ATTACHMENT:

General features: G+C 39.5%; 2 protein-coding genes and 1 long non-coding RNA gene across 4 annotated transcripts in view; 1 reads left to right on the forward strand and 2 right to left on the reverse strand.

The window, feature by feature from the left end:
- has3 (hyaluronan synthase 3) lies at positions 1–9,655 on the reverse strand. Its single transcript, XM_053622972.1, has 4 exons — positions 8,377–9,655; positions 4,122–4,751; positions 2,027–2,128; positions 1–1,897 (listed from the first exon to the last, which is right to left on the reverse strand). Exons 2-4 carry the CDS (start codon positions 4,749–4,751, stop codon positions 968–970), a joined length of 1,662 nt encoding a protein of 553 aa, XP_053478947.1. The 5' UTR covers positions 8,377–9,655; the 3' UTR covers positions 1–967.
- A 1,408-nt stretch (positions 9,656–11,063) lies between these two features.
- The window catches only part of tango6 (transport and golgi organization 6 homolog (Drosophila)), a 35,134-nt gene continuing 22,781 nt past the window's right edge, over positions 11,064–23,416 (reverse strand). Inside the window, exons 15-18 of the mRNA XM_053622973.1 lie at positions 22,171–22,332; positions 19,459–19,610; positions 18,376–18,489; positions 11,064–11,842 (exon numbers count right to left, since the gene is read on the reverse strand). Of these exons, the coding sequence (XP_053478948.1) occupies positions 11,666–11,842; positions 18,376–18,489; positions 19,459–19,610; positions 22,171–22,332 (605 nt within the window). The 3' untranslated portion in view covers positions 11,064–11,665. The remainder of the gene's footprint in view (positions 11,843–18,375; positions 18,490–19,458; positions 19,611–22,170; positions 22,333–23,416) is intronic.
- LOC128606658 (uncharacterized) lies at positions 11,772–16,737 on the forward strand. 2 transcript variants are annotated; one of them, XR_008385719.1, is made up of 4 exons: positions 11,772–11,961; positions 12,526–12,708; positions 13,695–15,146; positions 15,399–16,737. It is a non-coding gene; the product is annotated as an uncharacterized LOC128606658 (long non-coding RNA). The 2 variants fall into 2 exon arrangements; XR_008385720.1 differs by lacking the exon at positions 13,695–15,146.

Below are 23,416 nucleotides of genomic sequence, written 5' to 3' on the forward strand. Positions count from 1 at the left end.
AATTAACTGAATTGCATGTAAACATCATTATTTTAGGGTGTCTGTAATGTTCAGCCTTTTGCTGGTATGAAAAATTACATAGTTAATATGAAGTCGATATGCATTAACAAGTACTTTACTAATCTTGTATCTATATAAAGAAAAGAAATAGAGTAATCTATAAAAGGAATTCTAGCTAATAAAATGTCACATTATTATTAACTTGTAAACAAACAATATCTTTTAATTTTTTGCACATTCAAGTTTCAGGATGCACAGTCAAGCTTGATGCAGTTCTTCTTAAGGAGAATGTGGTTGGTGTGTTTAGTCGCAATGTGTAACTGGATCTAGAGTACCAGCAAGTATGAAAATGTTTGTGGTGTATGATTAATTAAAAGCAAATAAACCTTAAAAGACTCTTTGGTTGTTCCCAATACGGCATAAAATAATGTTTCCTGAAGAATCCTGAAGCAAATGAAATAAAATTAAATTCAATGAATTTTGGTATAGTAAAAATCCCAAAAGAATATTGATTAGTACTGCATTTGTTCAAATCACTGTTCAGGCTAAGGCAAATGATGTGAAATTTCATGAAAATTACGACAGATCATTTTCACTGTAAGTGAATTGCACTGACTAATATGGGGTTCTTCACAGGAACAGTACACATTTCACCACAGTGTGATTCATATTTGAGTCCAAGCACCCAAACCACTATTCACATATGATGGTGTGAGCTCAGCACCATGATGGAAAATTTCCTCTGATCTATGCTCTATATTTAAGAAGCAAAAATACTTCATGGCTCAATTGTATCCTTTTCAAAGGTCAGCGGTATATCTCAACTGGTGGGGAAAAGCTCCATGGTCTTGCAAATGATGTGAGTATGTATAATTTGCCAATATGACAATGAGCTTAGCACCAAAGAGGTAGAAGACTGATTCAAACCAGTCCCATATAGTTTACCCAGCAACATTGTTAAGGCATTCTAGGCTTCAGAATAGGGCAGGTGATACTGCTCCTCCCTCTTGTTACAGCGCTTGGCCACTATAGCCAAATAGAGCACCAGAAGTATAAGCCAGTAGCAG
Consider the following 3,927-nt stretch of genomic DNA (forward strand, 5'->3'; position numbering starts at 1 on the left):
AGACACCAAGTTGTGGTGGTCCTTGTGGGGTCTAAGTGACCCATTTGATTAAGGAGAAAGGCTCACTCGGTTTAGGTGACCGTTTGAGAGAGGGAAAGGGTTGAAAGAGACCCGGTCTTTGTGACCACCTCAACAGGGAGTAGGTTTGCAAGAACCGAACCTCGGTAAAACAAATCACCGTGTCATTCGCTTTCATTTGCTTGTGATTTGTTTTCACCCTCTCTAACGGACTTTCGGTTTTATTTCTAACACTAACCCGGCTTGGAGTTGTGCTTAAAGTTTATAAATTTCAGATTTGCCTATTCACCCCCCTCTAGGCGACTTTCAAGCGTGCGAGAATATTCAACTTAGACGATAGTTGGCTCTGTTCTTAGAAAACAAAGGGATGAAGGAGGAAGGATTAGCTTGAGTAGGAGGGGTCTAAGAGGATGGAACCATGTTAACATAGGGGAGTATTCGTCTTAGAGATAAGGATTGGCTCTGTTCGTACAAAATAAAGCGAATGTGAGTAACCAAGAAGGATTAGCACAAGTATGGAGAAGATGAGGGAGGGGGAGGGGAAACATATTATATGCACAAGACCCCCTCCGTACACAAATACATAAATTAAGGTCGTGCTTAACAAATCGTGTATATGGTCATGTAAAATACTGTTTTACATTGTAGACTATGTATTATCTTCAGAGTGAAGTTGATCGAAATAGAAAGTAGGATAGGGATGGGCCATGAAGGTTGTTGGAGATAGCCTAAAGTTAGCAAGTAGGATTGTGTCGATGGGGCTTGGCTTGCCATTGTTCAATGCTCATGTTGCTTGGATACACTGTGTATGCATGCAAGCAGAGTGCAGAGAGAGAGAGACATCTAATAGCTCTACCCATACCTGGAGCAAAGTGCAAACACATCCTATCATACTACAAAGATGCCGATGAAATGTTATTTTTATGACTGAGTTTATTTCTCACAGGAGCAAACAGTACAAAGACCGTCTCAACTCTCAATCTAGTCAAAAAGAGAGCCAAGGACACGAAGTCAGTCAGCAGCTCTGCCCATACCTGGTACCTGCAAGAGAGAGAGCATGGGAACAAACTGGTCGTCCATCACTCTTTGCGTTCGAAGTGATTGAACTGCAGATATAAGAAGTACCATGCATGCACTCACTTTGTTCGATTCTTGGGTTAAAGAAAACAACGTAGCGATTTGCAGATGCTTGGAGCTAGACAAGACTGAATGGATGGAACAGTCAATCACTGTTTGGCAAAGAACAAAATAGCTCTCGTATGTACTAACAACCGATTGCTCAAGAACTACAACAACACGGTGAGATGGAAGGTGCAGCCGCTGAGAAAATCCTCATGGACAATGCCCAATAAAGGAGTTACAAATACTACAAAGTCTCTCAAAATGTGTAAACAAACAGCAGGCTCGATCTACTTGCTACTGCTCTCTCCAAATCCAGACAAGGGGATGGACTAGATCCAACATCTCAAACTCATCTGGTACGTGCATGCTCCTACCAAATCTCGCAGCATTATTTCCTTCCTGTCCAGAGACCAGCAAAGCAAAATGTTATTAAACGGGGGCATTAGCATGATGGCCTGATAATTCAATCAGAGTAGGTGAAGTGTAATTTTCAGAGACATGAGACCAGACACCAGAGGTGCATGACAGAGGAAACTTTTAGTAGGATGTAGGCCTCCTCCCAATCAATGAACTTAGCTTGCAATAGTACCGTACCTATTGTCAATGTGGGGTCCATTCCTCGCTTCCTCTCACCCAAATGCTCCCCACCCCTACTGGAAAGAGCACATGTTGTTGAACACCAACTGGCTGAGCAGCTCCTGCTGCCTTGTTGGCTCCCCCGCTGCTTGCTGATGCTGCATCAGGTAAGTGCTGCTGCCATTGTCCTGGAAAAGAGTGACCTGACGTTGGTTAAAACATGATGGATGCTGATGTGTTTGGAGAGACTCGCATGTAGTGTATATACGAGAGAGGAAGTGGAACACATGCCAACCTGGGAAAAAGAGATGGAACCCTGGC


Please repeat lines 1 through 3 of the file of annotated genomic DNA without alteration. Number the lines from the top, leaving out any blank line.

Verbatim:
General features: G+C 39.5%; 2 protein-coding genes and 1 long non-coding RNA gene across 4 annotated transcripts in view; 1 reads left to right on the forward strand and 2 right to left on the reverse strand.

The window, feature by feature from the left end:
- has3 (hyaluronan synthase 3) lies at positions 1–9,655 on the reverse strand. Its single transcript, XM_053622972.1, has 4 exons — positions 8,377–9,655; positions 4,122–4,751; positions 2,027–2,128; positions 1–1,897 (listed from the first exon to the last, which is right to left on the reverse strand). Exons 2-4 carry the CDS (start codon positions 4,749–4,751, stop codon positions 968–970), a joined length of 1,662 nt encoding a protein of 553 aa, XP_053478947.1. The 5' UTR covers positions 8,377–9,655; the 3' UTR covers positions 1–967.